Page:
/Minnesota Vikings chief operating officer Kevin Warren is expected to be named commissioner of the Big Ten Conference on Tuesday, sources told NFL Network Insider Ian Rapoport on Monday.
Warren, 55, is expected to replace longtime Big Ten commissioner Jim Delany, who had served in that capacity since 1989. Delany will vacate his post after the 2019-20 academic year, his 31st on the job.
The Big Ten Conference will announce the decision in a press conference Tuesday.
Minnesota's COO since February 2015, Warren was responsible for all business, financial, legal and operational aspects related to U.S. Bank Stadium and the design, development and planning of Twin Cities Orthopedics Performance Center, per the team's website.
Warren has spent over 20 years in the NFL and 14 with the Vikings. Before his promotion to COO, Warren was Minnesota's vice president of legal affairs and chief administrative officer to chief operating officer. He was the highest-ranking African-American executive working on the business side for a team in the NFL and was the first African-American COO in NFL history.
I love this guy's story and am pretty excited about the pick. Time will tell, obviously, but aside from his wife being a KState alum, this guy has a great pedigree to lead the conference.Kevin Fulbright Warren (born November 17, 1963) is an attorney and professional sports executive. He is currently the Chief Operating Officer of the Minnesota Vikings of the National Football League, and is the highest-ranking African-American executive working on the business side for an NFL team. In 2015, Warren became the first black chief operating officer of an NFL team.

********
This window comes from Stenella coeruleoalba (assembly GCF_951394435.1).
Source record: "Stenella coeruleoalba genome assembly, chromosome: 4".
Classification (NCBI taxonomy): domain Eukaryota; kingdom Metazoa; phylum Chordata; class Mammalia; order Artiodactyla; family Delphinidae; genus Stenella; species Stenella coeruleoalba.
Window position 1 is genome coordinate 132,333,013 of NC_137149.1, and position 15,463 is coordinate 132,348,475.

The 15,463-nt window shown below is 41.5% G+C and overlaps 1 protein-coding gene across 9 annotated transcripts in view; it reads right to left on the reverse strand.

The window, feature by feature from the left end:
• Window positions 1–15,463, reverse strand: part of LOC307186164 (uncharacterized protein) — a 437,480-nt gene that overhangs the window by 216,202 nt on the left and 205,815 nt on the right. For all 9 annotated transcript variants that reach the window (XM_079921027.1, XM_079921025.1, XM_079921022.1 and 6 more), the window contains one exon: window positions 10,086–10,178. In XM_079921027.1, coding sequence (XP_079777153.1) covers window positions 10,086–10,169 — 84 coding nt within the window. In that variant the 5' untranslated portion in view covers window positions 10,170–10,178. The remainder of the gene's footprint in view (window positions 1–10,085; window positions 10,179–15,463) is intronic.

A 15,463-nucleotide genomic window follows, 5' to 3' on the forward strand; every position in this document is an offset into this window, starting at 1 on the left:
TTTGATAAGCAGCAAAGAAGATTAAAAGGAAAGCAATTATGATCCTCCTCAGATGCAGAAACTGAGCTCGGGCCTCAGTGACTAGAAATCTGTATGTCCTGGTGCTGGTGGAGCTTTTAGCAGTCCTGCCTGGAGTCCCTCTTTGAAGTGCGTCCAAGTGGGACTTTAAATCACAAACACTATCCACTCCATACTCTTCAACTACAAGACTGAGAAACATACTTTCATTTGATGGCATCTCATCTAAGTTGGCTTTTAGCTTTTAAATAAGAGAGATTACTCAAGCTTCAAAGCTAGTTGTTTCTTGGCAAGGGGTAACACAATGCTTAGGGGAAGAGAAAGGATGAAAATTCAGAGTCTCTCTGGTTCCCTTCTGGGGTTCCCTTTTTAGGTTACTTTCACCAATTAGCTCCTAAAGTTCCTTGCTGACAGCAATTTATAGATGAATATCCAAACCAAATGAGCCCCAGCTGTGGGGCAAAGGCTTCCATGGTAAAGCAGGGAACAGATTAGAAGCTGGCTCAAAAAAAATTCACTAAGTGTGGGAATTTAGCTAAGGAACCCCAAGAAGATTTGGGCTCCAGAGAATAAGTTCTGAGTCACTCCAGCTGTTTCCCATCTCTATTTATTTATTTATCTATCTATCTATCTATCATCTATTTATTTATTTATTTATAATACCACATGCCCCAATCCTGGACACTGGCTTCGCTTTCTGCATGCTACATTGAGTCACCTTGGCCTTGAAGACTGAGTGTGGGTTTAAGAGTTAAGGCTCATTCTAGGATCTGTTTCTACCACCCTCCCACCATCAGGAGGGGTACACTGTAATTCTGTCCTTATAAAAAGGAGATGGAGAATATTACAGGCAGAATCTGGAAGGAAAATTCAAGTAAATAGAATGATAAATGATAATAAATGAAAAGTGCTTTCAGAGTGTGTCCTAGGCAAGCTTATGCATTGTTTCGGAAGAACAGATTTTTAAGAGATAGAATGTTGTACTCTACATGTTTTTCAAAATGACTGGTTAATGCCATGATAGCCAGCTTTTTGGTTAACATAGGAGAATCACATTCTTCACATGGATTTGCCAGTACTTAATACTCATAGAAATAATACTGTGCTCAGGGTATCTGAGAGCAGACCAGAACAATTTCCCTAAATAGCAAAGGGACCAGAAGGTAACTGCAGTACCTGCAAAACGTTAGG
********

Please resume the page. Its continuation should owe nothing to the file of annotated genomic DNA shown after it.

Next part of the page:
Whoever succeeds Delany will have his or her business acumen put to the test.
Delany’s impact on the Big Ten’s financial performance has been epic. The conference brought in a record $759 million in revenue during the 2018 fiscal year, according to USA Today, up from $513 million in 2017. The SEC reported $660 million in revenue for fiscal 2018.
Delany’s legacy includes the additions of Nebraska, Maryland and Rutgers (for better or worse); creating the Big Ten Network; constructing two divisions and a football championship game; reluctantly agreeing to the four-team national football playoff while maintaining ties with the Rose Bowl; taking the men’s basketball tournament to Washington and New York (enraging some fans in the Midwest); adding Friday night football games; pioneering the use of replay in college football; and creating and torpedoing the Legends and Leaders football division names.
Big Ten will reveal its new commissioner Tuesday; Vikings COO Kevin Warren is the choice, reports sayKevin Warren, reportedly the choice to be the new Big Ten commissioner, in 2015 became the first African American chief operating officer of an NFL team.www.chicagotribune.com
As a young boy, Kevin was struck by a car and forced into traction and a body cast for many months. Doctors informed Warren that there was a chance he might not walk again, and therefore it was highly unlikely that he would ever fulfill any dreams he had of playing sports. A doctor told Kevin that aquatic rehabilitation exercises may be his only hope at recovery. Since there was not an easily accessible pool in Kevin's neighborhood, Kevin used the money from the insurance settlement he received following the car accident to construct a pool in his backyard. Aided by his dedication to swimming, Warren recovered and went on to be recruited to play college basketball.
Warren spent his freshman year of college at the University of Pennsylvania. The following year, he returned to Arizona to enroll at Grand Canyon University, where he earned his undergraduate degree in Business Administration in 1986.
Following his graduation from GCU, Kevin Warren attended Arizona State University where he earned his Master of Business Administration (MBA) in 1988. He subsequently attended the University of Notre Dame Law School where he earned his Juris Doctor (J.D.) in 1990.